|Logo for the Meeting of the Minds conference sponsored by Living Cities. Source: cityminded.org|
Via Aaron Renn at the Urbanophile, I found out that the people behind the Meeting of the Minds Conference and Living Cities hosted a group blogging event, inviting civic-minded leaders across sectors to answer a provocative question: How could cities better connect all their residents to economic opportunity? I wasn’t invited, but after reading some of the responses I was compelled to add my two cents.
Many of the ideas are practical and pragmatic. Ben Hecht, President and CEO of Living Cities, argues that greater and more targeted investment in public transportation can establish greater connectivity between low-income communities and job centers. Margery Turner of the Urban Institute says that if HUD holds firm on enforcement of the 1968 Fair Housing Act, it would go a long way toward reducing neighborhood isolation and neighborhood distress. Others, like Russ Vanos of Itron and Jessie Feller of Meeting of the Minds, Gordon Feller of Cisco, Julie Fossitt of the City of Kingston, Ontario and Anne Schweiger of the Digital Equity Project all seem to be a part of a growing consensus that suggests that technology and innovation offer a rare opportunity for expanded economic opportunity in cities today.
What do I believe? I believe tech and innovation solutions to inequality sound great in the abstract, but more concrete solutions are necessary.
We’re at a point now, as middle and higher income residents are returning to cities, as businesses are returning to cities, that low-income communities will enjoy greater proximity to our nation’s economic engines than at any time in the last half-century. However, this opportunity could be fleeting; as businesses and higher income residents move in, the move to the suburbs by low-income residents is accelerating. Here’s what I see that could be done:
Entrepreneurship. I think Aaron was right to focus on entrepreneurship as a solution. Local regulations can be a barrier to entrepreneurship, and small business offers one of the few remaining ways to move into the middle class. I’ve said as much about Detroit, suggesting that it could become a national leader in minority entrepreneurship.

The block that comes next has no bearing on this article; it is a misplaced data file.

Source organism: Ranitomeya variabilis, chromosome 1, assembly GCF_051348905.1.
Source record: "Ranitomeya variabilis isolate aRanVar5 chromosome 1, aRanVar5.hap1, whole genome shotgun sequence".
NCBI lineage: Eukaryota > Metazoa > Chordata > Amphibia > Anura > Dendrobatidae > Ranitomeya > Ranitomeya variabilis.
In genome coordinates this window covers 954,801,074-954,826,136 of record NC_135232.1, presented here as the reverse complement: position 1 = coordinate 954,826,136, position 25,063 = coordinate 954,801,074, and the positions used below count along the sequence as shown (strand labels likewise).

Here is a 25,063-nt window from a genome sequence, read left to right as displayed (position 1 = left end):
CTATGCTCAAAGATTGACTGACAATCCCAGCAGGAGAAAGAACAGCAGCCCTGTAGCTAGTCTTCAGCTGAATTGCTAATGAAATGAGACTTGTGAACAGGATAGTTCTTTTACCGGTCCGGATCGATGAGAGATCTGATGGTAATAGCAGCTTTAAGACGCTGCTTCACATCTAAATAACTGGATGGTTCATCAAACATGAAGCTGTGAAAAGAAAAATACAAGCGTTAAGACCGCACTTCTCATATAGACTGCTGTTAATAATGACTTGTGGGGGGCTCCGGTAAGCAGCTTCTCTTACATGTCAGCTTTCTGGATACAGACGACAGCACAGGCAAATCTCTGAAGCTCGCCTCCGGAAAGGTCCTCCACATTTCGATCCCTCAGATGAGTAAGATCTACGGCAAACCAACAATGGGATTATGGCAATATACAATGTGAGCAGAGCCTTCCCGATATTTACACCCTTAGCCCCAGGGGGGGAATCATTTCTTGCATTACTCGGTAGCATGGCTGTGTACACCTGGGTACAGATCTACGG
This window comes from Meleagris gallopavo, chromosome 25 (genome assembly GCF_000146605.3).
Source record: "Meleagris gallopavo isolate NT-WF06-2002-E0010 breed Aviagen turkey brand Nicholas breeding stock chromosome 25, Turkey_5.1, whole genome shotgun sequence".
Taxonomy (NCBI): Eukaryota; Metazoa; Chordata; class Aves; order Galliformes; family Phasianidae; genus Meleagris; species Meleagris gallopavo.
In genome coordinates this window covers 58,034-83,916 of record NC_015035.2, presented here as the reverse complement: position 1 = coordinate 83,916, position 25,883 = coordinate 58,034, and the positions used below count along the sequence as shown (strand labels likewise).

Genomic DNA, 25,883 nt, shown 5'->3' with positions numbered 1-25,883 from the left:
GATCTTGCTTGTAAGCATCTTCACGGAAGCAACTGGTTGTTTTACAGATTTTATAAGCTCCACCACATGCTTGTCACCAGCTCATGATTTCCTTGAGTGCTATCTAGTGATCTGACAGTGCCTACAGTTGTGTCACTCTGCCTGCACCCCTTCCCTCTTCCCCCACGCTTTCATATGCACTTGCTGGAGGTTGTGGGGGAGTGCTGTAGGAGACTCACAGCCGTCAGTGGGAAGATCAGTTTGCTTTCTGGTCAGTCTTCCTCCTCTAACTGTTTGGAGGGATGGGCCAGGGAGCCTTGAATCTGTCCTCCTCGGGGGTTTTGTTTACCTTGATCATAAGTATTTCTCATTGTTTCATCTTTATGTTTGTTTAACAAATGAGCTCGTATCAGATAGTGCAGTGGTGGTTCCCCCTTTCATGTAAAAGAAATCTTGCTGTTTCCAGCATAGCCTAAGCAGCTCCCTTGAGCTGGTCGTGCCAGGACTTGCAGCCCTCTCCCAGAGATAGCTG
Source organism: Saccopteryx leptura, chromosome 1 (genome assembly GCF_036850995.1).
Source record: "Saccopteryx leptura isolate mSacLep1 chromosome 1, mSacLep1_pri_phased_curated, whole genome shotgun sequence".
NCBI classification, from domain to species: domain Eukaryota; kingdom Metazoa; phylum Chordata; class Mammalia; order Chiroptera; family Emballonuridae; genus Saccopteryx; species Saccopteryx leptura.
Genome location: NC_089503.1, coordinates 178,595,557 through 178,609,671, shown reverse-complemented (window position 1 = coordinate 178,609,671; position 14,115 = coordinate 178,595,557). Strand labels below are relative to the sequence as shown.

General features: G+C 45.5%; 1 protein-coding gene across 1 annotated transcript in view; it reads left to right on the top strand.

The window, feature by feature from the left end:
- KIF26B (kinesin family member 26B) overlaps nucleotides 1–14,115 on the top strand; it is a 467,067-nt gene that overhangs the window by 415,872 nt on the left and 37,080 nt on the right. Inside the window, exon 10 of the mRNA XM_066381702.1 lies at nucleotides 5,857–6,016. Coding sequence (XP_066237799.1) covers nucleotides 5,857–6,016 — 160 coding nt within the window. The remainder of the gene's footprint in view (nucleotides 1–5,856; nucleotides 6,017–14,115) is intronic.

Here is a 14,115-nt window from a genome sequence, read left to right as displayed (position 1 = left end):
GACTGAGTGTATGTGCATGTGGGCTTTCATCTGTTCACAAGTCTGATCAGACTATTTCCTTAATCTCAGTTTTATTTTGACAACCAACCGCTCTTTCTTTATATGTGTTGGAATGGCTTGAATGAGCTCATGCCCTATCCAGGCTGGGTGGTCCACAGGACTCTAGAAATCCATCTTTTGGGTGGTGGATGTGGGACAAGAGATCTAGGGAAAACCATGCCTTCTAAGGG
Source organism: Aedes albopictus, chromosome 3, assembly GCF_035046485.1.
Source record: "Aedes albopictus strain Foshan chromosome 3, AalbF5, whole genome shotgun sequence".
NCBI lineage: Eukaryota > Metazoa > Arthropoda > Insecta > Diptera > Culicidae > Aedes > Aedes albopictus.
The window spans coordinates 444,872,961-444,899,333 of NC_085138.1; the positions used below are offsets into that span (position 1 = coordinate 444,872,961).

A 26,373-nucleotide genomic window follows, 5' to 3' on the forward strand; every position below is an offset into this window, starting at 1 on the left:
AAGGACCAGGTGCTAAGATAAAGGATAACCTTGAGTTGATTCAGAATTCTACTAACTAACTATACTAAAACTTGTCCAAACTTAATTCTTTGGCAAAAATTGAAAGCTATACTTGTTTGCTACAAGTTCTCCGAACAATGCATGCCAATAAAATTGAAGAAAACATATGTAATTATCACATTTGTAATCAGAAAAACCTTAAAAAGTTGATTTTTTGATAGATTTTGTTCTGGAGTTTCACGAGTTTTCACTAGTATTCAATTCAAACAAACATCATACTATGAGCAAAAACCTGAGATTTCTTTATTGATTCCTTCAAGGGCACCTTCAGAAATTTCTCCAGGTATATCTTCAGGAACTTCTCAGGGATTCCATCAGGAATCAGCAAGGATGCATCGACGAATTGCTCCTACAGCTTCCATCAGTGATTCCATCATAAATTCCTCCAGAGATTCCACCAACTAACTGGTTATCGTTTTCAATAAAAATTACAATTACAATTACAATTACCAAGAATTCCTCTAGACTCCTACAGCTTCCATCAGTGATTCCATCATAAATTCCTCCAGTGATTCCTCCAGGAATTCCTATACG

Corporate Responsibility. As businesses are returning to cities to tap into the talent that sustains them, they need to revisit the economic development model that sustained them in the suburbs. Lured by tax breaks and incentives to suburban office parks, large corporations were enticed by a “what’s in it for us” perspective. Today, as the highly educated workers they covet move into cities, and the businesses themselves follow them, they may need to consider their engagement in cities — supporting their workers and the communities they choose — as part of their business strategy.
Transportation/Connectivity. I agree with Ben Hecht that transportation investment is critical. He rightly raises a point made by Emily Badger of the Washington Post: “The ultimate goal of transportation isn’t really to move us. It’s to connect us – to jobs, to schools, to the supermarket. And recognizing this means viewing transportation in a different way.”
Gentrification Management. I think an emerging topic, maybe even an emerging discipline, will be the
mitigation or management of gentrification’s impacts on low-income communities. There’s growing evidence
that gentrification does not displace as much as earlier thought, but broader economic and social forces still strengthen already strong urban neighborhoods and continue to weaken neighborhoods that would otherwise be poised for similar revitalization.
Those are some early thoughts.